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A Gentle Introduction to Nanotechnology and Nanoscience
out of 5 stars
13 Feb 2006 | | Contributor(s):: Mark Ratner
While the Greek root nano just means dwarf, the nanoscale has become a giant focus of contemporary science and technology. We will examine the fundamental issues underlying the excitement involved in nanoscale research - what, why and how. Specific topics include assembly, properties,...
A Personal Quest for Information
19 Feb 2004 | | Contributor(s):: Vwani P. Roychowdhury
This talk will report results and conclusions from my personal investigations into several different disciplines, carried out with the unifying intent of uncovering some of the fundamental principles that govern representation, processing, and the communication of information. The specific...
A Primer on Semiconductor Device Simulation
23 Jan 2006 | | Contributor(s):: Mark Lundstrom
Computer simulation is now an essential tool for the research and development of semiconductor processes and devices, but to use a simulation tool intelligently, one must know what's "under the hood." This talk is a tutorial introduction designed for someone using semiconductor device simulation...
A Short Overview of the NEEDS Initiative
05 Jun 2016 | | Contributor(s):: Mark Lundstrom
The talk is a brief overview of the program that discusses the rationale, status, and plans for NEEDS.
A Tutorial for Nanoelectronics Simulation Tools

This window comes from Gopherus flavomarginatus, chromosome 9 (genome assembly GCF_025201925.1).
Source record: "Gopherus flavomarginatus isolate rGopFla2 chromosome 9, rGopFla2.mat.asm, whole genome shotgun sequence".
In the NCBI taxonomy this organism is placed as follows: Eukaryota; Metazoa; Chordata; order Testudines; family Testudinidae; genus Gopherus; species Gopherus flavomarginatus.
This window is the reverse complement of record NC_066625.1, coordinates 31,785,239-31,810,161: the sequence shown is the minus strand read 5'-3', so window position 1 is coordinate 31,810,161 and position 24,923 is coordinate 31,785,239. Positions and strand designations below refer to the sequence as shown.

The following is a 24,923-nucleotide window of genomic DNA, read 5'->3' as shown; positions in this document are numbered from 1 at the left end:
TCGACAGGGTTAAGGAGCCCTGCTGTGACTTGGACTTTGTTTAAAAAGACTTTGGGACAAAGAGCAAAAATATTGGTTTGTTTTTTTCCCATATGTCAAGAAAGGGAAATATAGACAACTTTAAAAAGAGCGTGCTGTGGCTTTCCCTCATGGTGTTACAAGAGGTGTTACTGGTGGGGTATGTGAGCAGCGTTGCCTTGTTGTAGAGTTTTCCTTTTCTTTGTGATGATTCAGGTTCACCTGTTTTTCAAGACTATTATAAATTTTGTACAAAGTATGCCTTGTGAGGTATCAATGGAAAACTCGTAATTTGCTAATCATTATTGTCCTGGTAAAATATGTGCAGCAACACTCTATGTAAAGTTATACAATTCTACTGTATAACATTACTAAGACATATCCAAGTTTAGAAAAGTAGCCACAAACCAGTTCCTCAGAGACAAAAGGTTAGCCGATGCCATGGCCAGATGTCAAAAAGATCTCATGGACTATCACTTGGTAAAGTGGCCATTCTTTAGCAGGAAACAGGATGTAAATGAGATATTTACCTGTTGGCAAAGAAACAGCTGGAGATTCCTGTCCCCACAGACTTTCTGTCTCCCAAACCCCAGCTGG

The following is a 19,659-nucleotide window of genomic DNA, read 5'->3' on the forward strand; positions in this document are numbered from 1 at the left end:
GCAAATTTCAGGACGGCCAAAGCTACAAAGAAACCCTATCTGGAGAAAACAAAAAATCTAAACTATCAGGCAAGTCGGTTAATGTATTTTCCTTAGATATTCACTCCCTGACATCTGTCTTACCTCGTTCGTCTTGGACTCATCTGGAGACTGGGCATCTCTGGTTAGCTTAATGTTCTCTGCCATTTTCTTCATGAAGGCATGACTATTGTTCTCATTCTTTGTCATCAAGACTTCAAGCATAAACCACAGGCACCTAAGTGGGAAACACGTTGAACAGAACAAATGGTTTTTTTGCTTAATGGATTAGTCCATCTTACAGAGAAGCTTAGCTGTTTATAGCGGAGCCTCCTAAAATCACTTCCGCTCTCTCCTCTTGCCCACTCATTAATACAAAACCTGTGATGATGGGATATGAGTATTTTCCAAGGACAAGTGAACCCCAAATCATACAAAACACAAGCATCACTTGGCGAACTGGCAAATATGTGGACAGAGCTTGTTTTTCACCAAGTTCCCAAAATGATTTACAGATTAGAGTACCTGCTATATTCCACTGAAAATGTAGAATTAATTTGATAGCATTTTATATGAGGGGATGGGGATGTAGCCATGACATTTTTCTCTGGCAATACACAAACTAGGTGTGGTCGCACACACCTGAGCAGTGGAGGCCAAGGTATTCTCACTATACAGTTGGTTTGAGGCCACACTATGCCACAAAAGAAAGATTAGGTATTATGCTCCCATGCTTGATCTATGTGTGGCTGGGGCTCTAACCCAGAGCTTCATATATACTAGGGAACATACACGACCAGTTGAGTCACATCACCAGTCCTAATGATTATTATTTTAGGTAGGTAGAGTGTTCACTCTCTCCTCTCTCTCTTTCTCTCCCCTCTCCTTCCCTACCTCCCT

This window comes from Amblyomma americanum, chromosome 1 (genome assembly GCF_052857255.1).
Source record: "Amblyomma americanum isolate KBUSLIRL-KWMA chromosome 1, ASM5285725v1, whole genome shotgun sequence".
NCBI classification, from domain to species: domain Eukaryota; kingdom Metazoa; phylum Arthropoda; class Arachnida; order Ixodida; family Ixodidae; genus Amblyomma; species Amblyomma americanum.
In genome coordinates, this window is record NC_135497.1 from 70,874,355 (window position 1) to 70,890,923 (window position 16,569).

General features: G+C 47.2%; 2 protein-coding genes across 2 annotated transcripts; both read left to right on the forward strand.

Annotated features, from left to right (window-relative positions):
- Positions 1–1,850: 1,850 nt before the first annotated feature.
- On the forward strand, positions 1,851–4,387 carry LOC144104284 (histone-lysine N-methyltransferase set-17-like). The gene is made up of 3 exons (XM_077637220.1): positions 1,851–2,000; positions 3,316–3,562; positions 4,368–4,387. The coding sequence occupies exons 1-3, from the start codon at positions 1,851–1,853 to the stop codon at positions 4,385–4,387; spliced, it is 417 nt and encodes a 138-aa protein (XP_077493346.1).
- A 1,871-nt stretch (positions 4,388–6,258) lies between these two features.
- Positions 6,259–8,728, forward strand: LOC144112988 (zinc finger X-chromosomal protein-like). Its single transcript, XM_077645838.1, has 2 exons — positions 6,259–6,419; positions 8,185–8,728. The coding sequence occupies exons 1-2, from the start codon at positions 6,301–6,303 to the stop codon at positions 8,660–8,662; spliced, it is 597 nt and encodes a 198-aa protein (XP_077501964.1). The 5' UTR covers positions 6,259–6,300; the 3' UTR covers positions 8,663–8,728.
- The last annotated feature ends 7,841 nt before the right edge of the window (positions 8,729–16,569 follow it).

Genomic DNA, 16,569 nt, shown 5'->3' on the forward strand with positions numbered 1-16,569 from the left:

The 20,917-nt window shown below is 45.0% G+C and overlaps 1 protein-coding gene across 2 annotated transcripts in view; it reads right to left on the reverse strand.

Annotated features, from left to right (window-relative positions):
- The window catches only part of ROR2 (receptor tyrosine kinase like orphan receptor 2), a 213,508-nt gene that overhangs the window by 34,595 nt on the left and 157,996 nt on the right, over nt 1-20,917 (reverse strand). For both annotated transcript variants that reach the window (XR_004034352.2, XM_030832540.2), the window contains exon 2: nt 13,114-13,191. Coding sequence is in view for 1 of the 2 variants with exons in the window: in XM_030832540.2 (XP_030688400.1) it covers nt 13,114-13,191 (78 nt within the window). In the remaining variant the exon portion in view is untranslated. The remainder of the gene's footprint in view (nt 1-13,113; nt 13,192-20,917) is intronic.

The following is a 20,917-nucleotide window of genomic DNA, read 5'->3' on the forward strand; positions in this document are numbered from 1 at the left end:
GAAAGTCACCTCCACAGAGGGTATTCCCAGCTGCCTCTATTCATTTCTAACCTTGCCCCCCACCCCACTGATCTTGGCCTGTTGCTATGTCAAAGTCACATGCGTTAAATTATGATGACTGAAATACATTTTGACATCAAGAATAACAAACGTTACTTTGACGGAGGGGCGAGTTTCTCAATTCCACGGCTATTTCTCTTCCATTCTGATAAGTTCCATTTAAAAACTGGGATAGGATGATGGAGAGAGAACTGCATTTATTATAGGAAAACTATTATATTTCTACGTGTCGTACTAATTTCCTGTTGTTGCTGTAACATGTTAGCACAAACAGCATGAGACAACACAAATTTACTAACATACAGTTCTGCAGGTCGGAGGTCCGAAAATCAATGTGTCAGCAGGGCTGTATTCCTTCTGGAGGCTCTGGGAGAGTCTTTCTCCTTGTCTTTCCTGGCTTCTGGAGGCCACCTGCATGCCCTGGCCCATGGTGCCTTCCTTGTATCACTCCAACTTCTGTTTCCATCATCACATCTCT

03 Jul 2007 | | Contributor(s):: James K Fodor, Jing Guo
This learning module introduces nanoHUB users to some of the available simulators. The simulators discussed are FETToy, nanoMOS, Schred, CNTbands, and QDot Lab. For each simulator, a brief introduction to the simulator is presented, followed by voiced presentations featuring the simulator in...
An Electrical Engineering Perspective on Molecular Electronics
26 Oct 2005 | | Contributor(s):: Mark Lundstrom
After forty years of advances in integrated circuit technology, microelectronics is undergoing a transformation to nanoelectronics. Modern day MOSFETs now have channel lengths that are less than 50 nm long, and billion transistor logic chips have arrived. Moore's Law continues, but the end of...
Atomistic Modeling and Simulation Tools for Nanoelectronics and their Deployment on nanoHUB.org
16 Dec 2010 | | Contributor(s):: Gerhard Klimeck
At the nanometer scale the concepts of device and material meet and a new device is a new material and vice versa. While atomistic device representations are novel to device physicists, the semiconductor materials modeling community usually treats infinitely periodic structures. Two electronic...
Bandstructure in Nanoelectronics
01 Nov 2005 | | Contributor(s):: Gerhard Klimeck
This presentation will highlight, for nanoelectronic device examples, how the effective mass approximation breaks down and why the quantum mechanical nature of the atomically resolved material needs to be included in the device modeling. Atomistic bandstructure effects in resonant tunneling...
BNC Annual Research Symposium: Nanoelectronics and Semiconductor Devices
23 Apr 2007 | | Contributor(s):: David Janes